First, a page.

To connect to the Internet and provide broadband applications, wireless operators, rural providers and competitive wireline carriers for years have had to lease special access lines from the big incumbents: i.e., AT&T Inc., Verizon Communications Inc., and smaller ILECs such as Windstream. Their wholesale customers buy at pre-set rates that are subject to governance by the Local Regulatory Commission, but many say the constricted ownership profile in the special-access market hinders competition, causes real harm to American consumers and businesses and stifles investment and innovation.
The assets are relics of the Ma Bell era and, as one might imagine, have been a big cash cow for the RBOCs despite being legacy technology. The FCC estimates that the revenue comes in somewhere between $12 billion and $18 billion per year – hardly negligible chump change.
A big portion of that is paid by wireless carriers such as Sprint-Nextel and T-Mobile USA, followed by competitive carriers looking to sell business services to enterprises. In fact, leasing the last mile from the ILEC is often the only way to deliver competitive broadband service and applications like Ethernet to enterprises, and in certain industries, such as oil and gas, locations are remote and connected by only one option. These realities give the ILECs far too much power over the delivery of services.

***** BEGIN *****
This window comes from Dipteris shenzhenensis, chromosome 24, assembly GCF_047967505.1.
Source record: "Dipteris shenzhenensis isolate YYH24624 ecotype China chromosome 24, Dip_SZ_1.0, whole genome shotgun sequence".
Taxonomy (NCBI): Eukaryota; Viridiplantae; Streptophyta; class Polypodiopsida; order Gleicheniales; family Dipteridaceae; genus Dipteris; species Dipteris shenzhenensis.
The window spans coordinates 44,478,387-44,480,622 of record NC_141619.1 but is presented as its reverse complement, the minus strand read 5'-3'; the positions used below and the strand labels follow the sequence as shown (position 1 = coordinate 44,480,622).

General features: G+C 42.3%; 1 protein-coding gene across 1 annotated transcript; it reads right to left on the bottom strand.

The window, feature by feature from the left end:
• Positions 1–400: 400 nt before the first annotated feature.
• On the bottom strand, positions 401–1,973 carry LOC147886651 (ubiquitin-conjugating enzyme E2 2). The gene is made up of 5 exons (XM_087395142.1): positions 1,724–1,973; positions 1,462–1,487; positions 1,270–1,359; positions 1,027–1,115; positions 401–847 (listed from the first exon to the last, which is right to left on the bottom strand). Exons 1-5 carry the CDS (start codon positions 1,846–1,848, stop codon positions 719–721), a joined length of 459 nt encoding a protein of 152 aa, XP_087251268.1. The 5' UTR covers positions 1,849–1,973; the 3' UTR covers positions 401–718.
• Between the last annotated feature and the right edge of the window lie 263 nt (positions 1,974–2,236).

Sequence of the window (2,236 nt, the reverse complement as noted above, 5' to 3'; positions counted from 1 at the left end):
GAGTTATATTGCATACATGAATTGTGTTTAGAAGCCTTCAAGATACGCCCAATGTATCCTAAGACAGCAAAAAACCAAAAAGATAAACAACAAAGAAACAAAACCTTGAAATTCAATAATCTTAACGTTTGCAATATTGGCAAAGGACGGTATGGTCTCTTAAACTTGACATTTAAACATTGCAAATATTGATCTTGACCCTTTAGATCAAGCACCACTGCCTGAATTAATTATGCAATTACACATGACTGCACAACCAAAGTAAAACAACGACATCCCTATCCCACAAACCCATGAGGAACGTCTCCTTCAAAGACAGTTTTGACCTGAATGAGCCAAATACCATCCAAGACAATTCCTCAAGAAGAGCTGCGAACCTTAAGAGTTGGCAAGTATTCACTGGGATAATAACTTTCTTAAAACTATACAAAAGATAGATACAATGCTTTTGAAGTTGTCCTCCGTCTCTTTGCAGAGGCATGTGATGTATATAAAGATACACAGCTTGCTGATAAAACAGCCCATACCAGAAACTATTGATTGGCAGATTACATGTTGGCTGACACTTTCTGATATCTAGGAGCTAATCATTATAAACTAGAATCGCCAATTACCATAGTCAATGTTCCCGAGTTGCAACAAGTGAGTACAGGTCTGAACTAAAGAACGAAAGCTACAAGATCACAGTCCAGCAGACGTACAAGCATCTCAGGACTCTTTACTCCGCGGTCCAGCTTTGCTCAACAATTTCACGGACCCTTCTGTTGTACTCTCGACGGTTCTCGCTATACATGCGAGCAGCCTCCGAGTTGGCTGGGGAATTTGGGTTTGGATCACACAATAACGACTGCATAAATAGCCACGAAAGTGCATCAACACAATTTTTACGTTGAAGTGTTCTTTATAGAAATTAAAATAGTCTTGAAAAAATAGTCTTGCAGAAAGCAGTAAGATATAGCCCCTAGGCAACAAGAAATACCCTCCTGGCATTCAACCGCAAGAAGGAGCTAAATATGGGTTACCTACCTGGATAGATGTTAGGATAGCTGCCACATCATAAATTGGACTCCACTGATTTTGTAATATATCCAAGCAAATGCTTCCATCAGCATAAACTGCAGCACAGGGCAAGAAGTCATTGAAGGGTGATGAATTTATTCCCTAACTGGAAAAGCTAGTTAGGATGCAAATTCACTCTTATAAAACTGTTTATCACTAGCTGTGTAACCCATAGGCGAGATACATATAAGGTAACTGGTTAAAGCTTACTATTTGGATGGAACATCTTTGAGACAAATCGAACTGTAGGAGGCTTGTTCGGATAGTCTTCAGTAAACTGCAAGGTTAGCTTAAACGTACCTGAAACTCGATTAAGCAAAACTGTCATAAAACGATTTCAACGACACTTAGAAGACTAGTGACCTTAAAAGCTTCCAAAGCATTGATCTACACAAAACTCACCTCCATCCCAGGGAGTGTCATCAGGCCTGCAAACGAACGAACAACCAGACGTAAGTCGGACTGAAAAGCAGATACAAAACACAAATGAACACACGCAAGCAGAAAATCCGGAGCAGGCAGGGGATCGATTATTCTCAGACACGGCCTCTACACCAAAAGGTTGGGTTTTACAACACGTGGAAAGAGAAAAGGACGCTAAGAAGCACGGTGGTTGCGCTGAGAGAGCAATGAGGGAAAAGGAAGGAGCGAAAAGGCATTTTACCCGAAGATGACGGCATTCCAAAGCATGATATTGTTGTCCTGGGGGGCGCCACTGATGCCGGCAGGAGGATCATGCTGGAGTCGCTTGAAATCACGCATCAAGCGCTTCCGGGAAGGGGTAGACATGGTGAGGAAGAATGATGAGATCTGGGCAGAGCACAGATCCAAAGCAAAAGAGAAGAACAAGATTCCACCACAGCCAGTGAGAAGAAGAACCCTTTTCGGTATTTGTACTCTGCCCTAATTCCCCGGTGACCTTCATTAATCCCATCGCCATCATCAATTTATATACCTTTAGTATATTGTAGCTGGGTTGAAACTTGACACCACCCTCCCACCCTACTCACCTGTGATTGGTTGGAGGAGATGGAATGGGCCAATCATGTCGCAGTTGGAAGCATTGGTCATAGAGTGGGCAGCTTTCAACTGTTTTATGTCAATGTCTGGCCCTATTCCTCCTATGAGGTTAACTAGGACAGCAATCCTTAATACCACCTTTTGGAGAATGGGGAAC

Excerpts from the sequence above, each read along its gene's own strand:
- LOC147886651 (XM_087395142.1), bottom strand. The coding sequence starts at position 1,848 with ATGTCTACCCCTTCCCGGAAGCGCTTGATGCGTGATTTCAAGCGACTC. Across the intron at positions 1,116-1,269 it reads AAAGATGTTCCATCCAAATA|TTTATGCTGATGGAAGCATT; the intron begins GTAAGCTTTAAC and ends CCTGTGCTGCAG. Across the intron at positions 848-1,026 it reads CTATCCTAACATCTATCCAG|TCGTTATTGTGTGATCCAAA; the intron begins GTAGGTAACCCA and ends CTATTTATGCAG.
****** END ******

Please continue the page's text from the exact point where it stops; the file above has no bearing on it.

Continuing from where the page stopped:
When it comes to mobility, the RBOC advantages magnify further. They may have radio-access competition, but AT&T and Verizon’s wireless arms – No. 2 and No. 1 in market share, respectively, controlling 70 percent of the mobile market – have a built-in margin advantage on their own services vis a vis their smaller rivals, because they already own that backhaul link between wireless towers and the core network.
The result of all of this is higher broadband pricing, both wireline and wireless, for the customer and wholesale partners.
But in a decision that left competitive operators rejoicing, the FCC recently issued an order to halt the deregulation of special access circuits, those key pieces of broadband infrastructure that provide dedicated last-mile links between, say, a cellular base station or a hospital and the IXC long-haul network. If competitors have their way, next year could see a complete overhaul of the pricing structure for the last mile, paving the way for more affordable broadband business services.
“Based on the record and the undisputed finding that legacy regulations are not working as intended, we temporarily suspend outdated rules that not only allow incumbent carriers to raise prices in the absence of competition, but also deny them the flexibility to lower prices in the presence of competition,” said FCC Chairman Julius Genachowski. “We do this as we determine what permanent rules would best promote a healthy competitive marketplace.”
The stakes are very high for competitive carriers. “The ILECs’ unchallenged control of these high-capacity broadband lines continues to harm U.S. businesses and consumers to the tune of at least $10 billion annually in over-charges, with profit margins over 100 percent to these monopoly service providers every year that this failed marketplace is allowed to persist,” Sprint said in a statement in support of the FCC’s decision.
Read the full CV report from the October issue, here.